I'm down the rabbit-hole of website speed optimization. I have a site that's getting terrible marks from all of the usual suspects (PageSpeed and GT Metrics, specifically; it looks OK on Pingdom tools).
My setup is a single T3-Medium server running Apache and Wordpress, behind an AWS ELB, with deployment to CloudFront as the CDN.
My first attempts to improve performance included
- upgraded to Medium (the server runs about 1/2-dozen websites, but they're tiny — collective traffic across all of them is only a few-thousand visits a day — nevertheless, a "Small" instance was too sluggish on even a single hit, because of memory constraints),
- installed the WP Super Cache plugin (I was already running behind CloudFront, but installed the plugin to actually cache the pages themselves)
- Added cache-control headers to the CloudFront behaviour
- Removed query strings from the cache key (this isn't a traditional e-commerce site, and twitter ads was adding a unique string per user, which was basically making every page view a cache miss)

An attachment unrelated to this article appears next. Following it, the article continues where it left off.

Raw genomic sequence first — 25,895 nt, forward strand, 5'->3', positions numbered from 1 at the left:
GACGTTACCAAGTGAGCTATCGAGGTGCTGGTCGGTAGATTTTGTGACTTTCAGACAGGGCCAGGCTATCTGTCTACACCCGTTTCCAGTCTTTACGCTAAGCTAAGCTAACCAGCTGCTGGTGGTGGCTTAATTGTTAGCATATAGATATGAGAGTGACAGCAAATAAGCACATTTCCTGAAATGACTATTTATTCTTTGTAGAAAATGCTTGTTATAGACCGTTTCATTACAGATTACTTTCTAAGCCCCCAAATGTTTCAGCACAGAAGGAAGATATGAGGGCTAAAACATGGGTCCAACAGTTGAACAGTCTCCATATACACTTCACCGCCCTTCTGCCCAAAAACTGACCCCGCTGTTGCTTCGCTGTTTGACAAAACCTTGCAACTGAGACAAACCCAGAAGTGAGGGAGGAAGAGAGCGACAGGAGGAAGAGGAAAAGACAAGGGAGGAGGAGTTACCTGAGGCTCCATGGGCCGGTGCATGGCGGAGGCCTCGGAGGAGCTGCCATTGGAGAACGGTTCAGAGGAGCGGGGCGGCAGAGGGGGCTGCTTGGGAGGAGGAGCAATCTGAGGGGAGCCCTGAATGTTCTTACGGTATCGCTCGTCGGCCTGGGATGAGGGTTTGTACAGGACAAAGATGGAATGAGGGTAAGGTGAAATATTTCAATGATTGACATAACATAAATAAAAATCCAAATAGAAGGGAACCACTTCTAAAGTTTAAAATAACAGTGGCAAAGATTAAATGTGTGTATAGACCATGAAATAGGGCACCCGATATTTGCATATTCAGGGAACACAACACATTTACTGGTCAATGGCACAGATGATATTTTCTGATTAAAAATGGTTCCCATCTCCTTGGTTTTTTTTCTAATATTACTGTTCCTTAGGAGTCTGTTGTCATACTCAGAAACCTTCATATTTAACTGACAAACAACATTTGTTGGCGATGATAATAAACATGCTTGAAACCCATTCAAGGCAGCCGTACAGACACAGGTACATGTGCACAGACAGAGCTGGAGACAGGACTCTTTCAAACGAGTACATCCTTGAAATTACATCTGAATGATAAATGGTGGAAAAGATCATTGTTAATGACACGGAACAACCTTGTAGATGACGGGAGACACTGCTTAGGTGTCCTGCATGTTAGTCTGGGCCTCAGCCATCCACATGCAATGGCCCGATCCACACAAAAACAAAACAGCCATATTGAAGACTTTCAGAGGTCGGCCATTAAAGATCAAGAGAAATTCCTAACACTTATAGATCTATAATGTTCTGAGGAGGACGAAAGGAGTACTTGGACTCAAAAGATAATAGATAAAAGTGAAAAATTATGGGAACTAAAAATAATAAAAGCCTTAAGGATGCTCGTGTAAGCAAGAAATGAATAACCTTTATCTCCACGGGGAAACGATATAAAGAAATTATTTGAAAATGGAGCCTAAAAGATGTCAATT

Cache-Miss Cache-Hit Cache-Miss Cache-Hit Cache-Miss Cache-Hit
Default Default Hammer YouTube Hammer Youtube Sledge Hammer Sledge Hammer
TTFB 1,100 91 75 66 75 72 | 74 74 122 74 54 75 | 76 86 104 86 63 45
FCP 2,200 1,100 4,200 494 519 383 | 1,100 2,700 1,400 710 415 622 | 1,200 1,200 1,200 388 338 256
LCP 3,300 2,000 6,300 1,900 1,700 1,800 | 1,800 3,500 2,000 2,700 881 1,600 | 1,900 2,000 2,500 684 617 490
Onload 4,600 3,200 7,600 2,300 3,000 2,700 | 2,900 4,900 2,700 3,100 1,500 2,500 | 2,000 2,000 2,400 766 824 489
TTI 4,700 3,300 7,600 2,500 2,900 3,200 | 3,000 8,000 2,800 3,400 1,700 3,000 | 8,000 6,800 1,200 6,700 6,700 6,400
As you can see, if I don't do anything (the first two, "default" subtables), the site is taking nearly 3 seconds to load with a cache hit, and often north of 4 on a cache miss.
This is really the root of the question. What should I do from here? I'll describe what I'm now doing, below, but I don't believe what I'm about to describe is standard practice on the Internet, and clearly the Internet isn't, in general, suffering from this kind of performance.
Applying A Sledge Hammer
I'm not sure which of those metrics matter most from a user-experience perspective, but I suspect in my case it's LCP and onload (I can imagine for some websites it's TTI, but in my case there's nothing to do above the fold, so the old First CPU Idle metric would have been great, if Lighthouse were still reporting it).